Wheels Keep On Turning
Glenn Grozich’s ’55 Chevy
To say that the billet wheel is an important aspect of hot rodding as we know it is a bit of an understatement—it, and the subsequent accessories it spawned, is really a cornerstone of our hobby. Since its adaptive inception some four decades ago, only one pioneer of the Machined Aluminum Age is not only still around but forging forward like nobody’s business: Billet Specialties’ Glenn Grozich.
The manufacturing trade has pretty much been a part of Glenn’s entire life. Before he graduated high school or was even licensed to drive, Glenn worked with his father at the family machining business where he first began integrating his work with a passion that, at the time, his father didn’t quite understand. That passion of course was hot rods, which Glenn initially made one-off parts for his own, and by 1985 he saw what he thought was an opportunity to offer machined aluminum product to the hot rodding public, and hasn’t looked back.
While many companies have come and gone, Billet Specialties has not only remained a mainstay in this industry, they’ve continued to evolve since creating those two-piece directional wheels in the late ’80s.
But one thing hasn’t changed: Glenn’s addiction to hot rods … and muscle cars … and, well, cars in general. He’s still got his first—that Deuce coupe that served as a test bed for his early product development—as well as some you and I will only dream of ever owning. His latest, a ’55 Chevy 210, is something he just happened to stumble across late one night in the parking lot of the hotel he was staying at in Tennessee: “My friend Buck and I ended up calling the owner and getting him out of bed to come down and talk to us,” Glenn recalls. A deal was made, but as you can imagine, it wasn’t long before the personalization phase kicked in and, “… after a few months of owning it, I sent it down to Troy’s for a few modifications.”
Now, by Troy being Rad Rides by Troy, we all know that the word “few” is not something that applies to much of anything that happens there—and Glenn got more than a few things done under Trepanier’s care. First and foremost was some minor chassis work—in other words, the old foundation was rolled out and a brand-new Art Morrison GT Sport Tri-Five chassis put in its place. The small-block the ’55 drove in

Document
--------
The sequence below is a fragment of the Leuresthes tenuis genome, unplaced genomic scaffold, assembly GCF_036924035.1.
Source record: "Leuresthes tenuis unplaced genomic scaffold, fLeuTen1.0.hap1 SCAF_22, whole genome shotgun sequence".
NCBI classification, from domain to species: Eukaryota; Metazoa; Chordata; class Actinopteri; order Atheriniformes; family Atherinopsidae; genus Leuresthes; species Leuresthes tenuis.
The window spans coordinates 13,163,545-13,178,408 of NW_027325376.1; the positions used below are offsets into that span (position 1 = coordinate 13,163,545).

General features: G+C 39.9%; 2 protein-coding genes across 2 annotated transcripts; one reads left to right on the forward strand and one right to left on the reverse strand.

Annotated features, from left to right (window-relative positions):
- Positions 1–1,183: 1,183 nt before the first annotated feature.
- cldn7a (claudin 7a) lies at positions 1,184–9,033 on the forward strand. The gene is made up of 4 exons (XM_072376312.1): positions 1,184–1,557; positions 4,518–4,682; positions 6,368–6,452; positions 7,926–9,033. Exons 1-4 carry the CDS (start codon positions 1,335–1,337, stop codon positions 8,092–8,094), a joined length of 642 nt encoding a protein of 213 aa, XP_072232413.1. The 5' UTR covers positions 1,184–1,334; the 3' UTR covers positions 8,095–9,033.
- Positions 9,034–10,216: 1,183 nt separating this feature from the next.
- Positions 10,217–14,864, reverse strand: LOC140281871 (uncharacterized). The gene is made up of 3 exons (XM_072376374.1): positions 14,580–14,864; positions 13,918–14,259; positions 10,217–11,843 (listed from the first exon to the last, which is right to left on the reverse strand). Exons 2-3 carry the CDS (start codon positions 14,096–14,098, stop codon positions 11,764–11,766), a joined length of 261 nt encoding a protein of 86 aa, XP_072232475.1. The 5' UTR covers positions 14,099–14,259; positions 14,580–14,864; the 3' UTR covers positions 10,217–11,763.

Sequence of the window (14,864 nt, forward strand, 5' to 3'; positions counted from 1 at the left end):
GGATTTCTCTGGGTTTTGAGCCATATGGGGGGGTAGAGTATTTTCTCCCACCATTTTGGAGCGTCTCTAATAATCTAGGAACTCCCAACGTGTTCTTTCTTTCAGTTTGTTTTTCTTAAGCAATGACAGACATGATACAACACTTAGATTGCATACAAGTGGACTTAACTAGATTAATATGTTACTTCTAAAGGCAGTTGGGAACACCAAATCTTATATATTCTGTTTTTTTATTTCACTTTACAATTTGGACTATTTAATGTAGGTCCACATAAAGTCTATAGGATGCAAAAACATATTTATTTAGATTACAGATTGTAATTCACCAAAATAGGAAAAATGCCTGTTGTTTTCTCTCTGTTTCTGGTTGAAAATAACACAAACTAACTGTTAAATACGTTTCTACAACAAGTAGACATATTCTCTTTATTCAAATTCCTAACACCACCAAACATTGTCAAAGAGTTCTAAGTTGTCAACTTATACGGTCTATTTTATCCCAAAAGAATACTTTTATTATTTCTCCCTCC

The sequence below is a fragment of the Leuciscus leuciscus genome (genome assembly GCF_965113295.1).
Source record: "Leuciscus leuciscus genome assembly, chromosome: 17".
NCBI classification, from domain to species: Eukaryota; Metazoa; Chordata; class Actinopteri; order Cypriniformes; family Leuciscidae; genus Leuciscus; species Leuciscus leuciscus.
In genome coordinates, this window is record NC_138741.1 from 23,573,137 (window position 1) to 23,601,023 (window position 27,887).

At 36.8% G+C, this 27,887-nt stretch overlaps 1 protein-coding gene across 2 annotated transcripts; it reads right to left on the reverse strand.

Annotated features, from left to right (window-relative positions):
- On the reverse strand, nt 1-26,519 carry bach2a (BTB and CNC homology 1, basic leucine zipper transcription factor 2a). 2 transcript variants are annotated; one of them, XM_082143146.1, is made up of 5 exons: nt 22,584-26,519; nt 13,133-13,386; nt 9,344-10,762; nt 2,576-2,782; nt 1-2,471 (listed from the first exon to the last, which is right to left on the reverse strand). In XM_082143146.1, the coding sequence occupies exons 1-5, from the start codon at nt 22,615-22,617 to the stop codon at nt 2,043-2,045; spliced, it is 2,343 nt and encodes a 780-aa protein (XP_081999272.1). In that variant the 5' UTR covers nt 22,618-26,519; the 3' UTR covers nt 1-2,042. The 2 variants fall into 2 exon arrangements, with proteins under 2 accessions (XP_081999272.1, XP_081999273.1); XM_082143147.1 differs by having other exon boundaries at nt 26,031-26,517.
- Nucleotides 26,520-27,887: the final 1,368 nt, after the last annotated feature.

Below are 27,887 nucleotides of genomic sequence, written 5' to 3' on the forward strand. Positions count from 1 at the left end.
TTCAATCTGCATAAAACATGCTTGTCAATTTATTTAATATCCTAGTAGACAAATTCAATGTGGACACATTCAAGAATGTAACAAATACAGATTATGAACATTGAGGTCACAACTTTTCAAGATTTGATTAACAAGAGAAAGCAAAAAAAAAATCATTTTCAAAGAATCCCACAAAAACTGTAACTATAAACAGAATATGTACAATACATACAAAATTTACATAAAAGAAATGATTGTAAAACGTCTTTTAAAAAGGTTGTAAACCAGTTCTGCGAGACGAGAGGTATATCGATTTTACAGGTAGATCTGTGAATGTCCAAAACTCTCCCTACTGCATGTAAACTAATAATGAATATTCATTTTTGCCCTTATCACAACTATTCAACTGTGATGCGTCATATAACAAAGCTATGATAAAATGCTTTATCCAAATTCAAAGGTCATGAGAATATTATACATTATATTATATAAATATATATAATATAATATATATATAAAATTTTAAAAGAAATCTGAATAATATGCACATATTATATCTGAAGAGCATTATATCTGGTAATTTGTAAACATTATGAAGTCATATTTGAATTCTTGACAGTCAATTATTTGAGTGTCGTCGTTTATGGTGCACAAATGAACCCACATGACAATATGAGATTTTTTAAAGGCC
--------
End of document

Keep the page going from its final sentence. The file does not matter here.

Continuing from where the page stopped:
with was also ditched in favor of a slightly more potent 540ci big-block with a TREMEC five-speed to match up with the Strange Engineering 9-inch. The engine has accordingly been outfitted with a Billet Specialties Tru Trac serpentine system, their throwback vintage air cleaner cover, and script-etched valve covers. And those wheels that mount to Wilwood rotors (with custom Rad Rides edition calipers), they too are indeed Billet Specialties—but since this is the owner’s car, they’re one-off numbers Glenn calls the “Knuckle” in 18- and 20-inch diameters with Michelin
Pilot Sport radials.
The Chevy’s mirror-like black exterior got some fresh accent updates courtesy of Sherm’s Custom Plating while the interior received new OE-style square-weave carpet from Bill Hirsch to complement the square-pleated Del Ray vinylcovered bench seats and door panels. Before giving the 210 back to Glenn, the crew at Rad Rides installed a full Pioneer sound system, updated the gauges with Classic Instruments All American Tradition series with a columnmount tack, and added a four-point rollbar for safety’s sake.